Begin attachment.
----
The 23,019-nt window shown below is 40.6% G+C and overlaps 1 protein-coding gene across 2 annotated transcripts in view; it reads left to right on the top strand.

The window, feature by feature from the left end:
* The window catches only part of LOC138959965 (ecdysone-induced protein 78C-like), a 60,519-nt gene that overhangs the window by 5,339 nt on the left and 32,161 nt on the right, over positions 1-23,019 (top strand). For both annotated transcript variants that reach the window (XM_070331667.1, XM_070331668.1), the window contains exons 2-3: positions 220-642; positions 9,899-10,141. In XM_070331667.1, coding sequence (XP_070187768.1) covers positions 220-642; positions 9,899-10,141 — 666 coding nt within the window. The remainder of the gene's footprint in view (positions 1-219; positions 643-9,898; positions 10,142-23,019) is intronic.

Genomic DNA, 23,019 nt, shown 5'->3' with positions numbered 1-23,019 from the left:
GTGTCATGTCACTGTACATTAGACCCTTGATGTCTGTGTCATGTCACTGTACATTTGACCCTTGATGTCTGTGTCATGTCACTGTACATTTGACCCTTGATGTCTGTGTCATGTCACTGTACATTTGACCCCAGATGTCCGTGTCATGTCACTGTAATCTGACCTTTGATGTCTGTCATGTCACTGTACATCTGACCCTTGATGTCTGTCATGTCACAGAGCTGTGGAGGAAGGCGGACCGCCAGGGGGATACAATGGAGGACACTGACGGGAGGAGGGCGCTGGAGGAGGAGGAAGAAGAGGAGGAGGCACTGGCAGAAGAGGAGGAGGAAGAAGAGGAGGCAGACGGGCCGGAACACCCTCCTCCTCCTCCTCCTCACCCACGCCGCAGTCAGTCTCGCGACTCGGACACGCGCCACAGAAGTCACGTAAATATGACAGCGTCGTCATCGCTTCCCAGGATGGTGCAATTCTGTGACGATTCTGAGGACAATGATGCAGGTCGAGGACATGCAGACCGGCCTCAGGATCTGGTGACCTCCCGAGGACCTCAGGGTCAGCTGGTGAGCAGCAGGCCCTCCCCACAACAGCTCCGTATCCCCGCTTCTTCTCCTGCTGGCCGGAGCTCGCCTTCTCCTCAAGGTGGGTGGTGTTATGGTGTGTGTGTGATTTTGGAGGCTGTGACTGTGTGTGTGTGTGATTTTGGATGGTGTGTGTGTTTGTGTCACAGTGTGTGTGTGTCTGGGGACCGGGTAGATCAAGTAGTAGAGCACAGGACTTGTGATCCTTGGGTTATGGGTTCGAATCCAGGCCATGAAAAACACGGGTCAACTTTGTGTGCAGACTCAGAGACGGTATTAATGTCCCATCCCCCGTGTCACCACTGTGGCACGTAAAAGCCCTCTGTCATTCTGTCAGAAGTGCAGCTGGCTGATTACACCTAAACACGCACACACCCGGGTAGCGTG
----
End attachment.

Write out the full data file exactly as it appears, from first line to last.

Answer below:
The 23,019-nt window shown below is 40.6% G+C and overlaps 1 protein-coding gene across 2 annotated transcripts in view; it reads left to right on the top strand.

The window, feature by feature from the left end:
* The window catches only part of LOC138959965 (ecdysone-induced protein 78C-like), a 60,519-nt gene that overhangs the window by 5,339 nt on the left and 32,161 nt on the right, over positions 1-23,019 (top strand). For both annotated transcript variants that reach the window (XM_070331667.1, XM_070331668.1), the window contains exons 2-3: positions 220-642; positions 9,899-10,141. In XM_070331667.1, coding sequence (XP_070187768.1) covers positions 220-642; positions 9,899-10,141 — 666 coding nt within the window. The remainder of the gene's footprint in view (positions 1-219; positions 643-9,898; positions 10,142-23,019) is intronic.

Genomic DNA, 23,019 nt, shown 5'->3' with positions numbered 1-23,019 from the left:
GTGTCATGTCACTGTACATTAGACCCTTGATGTCTGTGTCATGTCACTGTACATTTGACCCTTGATGTCTGTGTCATGTCACTGTACATTTGACCCTTGATGTCTGTGTCATGTCACTGTACATTTGACCCCAGATGTCCGTGTCATGTCACTGTAATCTGACCTTTGATGTCTGTCATGTCACTGTACATCTGACCCTTGATGTCTGTCATGTCACAGAGCTGTGGAGGAAGGCGGACCGCCAGGGGGATACAATGGAGGACACTGACGGGAGGAGGGCGCTGGAGGAGGAGGAAGAAGAGGAGGAGGCACTGGCAGAAGAGGAGGAGGAAGAAGAGGAGGCAGACGGGCCGGAACACCCTCCTCCTCCTCCTCCTCACCCACGCCGCAGTCAGTCTCGCGACTCGGACACGCGCCACAGAAGTCACGTAAATATGACAGCGTCGTCATCGCTTCCCAGGATGGTGCAATTCTGTGACGATTCTGAGGACAATGATGCAGGTCGAGGACATGCAGACCGGCCTCAGGATCTGGTGACCTCCCGAGGACCTCAGGGTCAGCTGGTGAGCAGCAGGCCCTCCCCACAACAGCTCCGTATCCCCGCTTCTTCTCCTGCTGGCCGGAGCTCGCCTTCTCCTCAAGGTGGGTGGTGTTATGGTGTGTGTGTGATTTTGGAGGCTGTGACTGTGTGTGTGTGTGATTTTGGATGGTGTGTGTGTTTGTGTCACAGTGTGTGTGTGTCTGGGGACCGGGTAGATCAAGTAGTAGAGCACAGGACTTGTGATCCTTGGGTTATGGGTTCGAATCCAGGCCATGAAAAACACGGGTCAACTTTGTGTGCAGACTCAGAGACGGTATTAATGTCCCATCCCCCGTGTCACCACTGTGGCACGTAAAAGCCCTCTGTCATTCTGTCAGAAGTGCAGCTGGCTGATTACACCTAAACACGCACACACCCGGGTAGCGTG